All this pales into apparent insignificance compared to profoundly insulting manner of Darcy's first proposal to her and Elizabeth's rude rebuttal that he was the last person she would ever marry.
Further insults were heaped in Darcy's letter when in self-justification he feels compelled to expose the vulgar behavior of Elizabeth's younger sisters, mother and father. And were not this more than sufficient to void any possibility of their marriage, Lydia's scandalous elopement with Darcy's worst enemy surely must end all speculation.
BBC - GCSE Bitesize: Love and Marriage
The fact that Darcy and Elizabeth did ultimately marry is a dramatic and true to life representation of the power of psychological reversal. In Darcy's case the path of progress began with a similar process of psychological introspection, self-knowledge and regret for what he was and what he had done. But it did not stop there.
Darcy travelled the full path from awakening to reversal. He not only recognized his deficiencies. He also took conscious efforts to change both his attitudes and behavior and express that change in ways that made him directly confront all in him that resisted his growth.
Darcy first perceived Elizabeth in terms very near to her initial perception of him. He saw what was objectionable in her family background and failed to perceive the opportunity she represented for his own happiness.
Once he awoke to the beauty of her fine eyes, he was so blindly immersed in his own sense of self-importance and his own view of the situation that he never considered for a moment that she might find him objectionable or refuse his proposal.
Knowing that Elizabeth's mind had been poisoned by Wickham, it did not occur to him that he needed to expose Wickham's lies before proposing to her. Knowing that he had interfered in Bingley's relationship with Jane, it never occurred to him that Elizabeth might resent or refuse him on that basis.
Even when he proposed to her, he seemed to be unaware how rude and crude was the manner of his address until she so boldly rejected it and expressed her true feelings. It had not occurred to him that the woman he was proposing to might have a view different from his own! Darcy's path to growth began in ignorant self-immersion and an arrogant sense of his own self-importance.
Darcy was naturally repelled by the crude vulgarity of Elizabeth's mother and younger sisters.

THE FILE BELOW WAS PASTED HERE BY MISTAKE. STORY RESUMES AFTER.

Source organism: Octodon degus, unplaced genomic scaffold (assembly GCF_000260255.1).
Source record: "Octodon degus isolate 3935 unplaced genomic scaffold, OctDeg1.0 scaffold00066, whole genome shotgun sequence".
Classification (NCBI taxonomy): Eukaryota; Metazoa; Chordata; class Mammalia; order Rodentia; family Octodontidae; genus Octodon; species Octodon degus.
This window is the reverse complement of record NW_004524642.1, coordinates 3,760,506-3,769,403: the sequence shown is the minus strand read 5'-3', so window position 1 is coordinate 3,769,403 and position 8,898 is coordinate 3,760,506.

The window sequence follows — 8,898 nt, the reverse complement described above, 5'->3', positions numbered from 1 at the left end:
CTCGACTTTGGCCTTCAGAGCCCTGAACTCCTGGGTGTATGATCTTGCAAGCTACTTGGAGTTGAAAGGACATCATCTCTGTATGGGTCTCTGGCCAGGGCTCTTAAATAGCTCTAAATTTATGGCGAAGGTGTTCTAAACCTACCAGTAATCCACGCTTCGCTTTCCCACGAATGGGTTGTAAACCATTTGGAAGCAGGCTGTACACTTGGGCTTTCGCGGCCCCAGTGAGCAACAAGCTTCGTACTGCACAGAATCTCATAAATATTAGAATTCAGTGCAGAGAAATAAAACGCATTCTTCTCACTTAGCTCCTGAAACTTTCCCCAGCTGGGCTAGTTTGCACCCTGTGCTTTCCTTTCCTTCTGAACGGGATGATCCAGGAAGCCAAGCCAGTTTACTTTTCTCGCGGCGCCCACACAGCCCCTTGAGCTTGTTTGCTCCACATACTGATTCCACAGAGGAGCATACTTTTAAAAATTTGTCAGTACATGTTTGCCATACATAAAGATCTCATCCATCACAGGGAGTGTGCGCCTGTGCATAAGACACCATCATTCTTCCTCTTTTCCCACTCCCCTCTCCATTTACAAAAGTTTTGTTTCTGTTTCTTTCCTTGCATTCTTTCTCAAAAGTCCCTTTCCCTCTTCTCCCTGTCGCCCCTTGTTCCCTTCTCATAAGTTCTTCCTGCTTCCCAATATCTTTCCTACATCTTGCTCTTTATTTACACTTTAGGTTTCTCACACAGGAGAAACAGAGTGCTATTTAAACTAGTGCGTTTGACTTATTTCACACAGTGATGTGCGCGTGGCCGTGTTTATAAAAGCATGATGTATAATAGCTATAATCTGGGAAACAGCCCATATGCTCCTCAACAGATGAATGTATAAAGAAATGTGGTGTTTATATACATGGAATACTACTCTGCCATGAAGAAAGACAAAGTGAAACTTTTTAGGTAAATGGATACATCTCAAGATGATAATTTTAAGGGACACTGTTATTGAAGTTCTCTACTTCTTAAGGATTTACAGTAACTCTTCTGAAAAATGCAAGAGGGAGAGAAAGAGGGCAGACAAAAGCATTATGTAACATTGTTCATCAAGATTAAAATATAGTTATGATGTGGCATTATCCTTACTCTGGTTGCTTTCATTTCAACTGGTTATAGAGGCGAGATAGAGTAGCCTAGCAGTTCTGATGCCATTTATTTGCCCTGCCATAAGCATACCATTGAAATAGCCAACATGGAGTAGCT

The Development of the Darcy-Elizabeth Relationship
But, so strong was his attraction to her that he felt compelled to propose in spite of his intense distaste for her family. Rather than resolving the conflict within himself, he simply decided that his need for her was greater than his objections to her family.
This was not sufficient for him to win her. His growth began with a recognition that he could desire something which might be considered objectionable from another point of view. But accomplishment demanded much more. First he had to come to recognize that his own desirability as a marriage partner might be subject to dispute.
That was a big blow to his self-esteem. After fully justifying himself to her in the letter at Rosings, he was forced to reflect on his own behavior and concede that it was far from perfect. He also had occasion to reflect on the condescending offensiveness of his aunt, Lady Catherine, and to realize that the lower classes had no monopoly on poor manners. When a person grows psychologically, what once appeared to be right or appropriate comes to be viewed as wrong or inappropriate.
Darcy believed that when he wrote the letter to Elizabeth he was calm and cool. He firmly believed that he was obliged to tell her the truth about the behavior of her mother and sisters, even though he knew it would give her pain. He felt no need to apologize for what he said. He emphatically declared in the letter that even his concealment of Jane's presence in London from Bingley was done for the best. By the time Darcy came to propose to Elizabeth a second time, he was sorry he had ever written that letter.
He was ashamed of it and wanted the letter to be burned. He now understood that a gentleman who points out the defects of another person ceases to be a gentleman. It never occurred to Collins that a cultured person would be sensitive even to the mention of such things. Darcy undergoes that change, whereas Collins and Mrs. The sense of self-righteousness in the position of each is vital.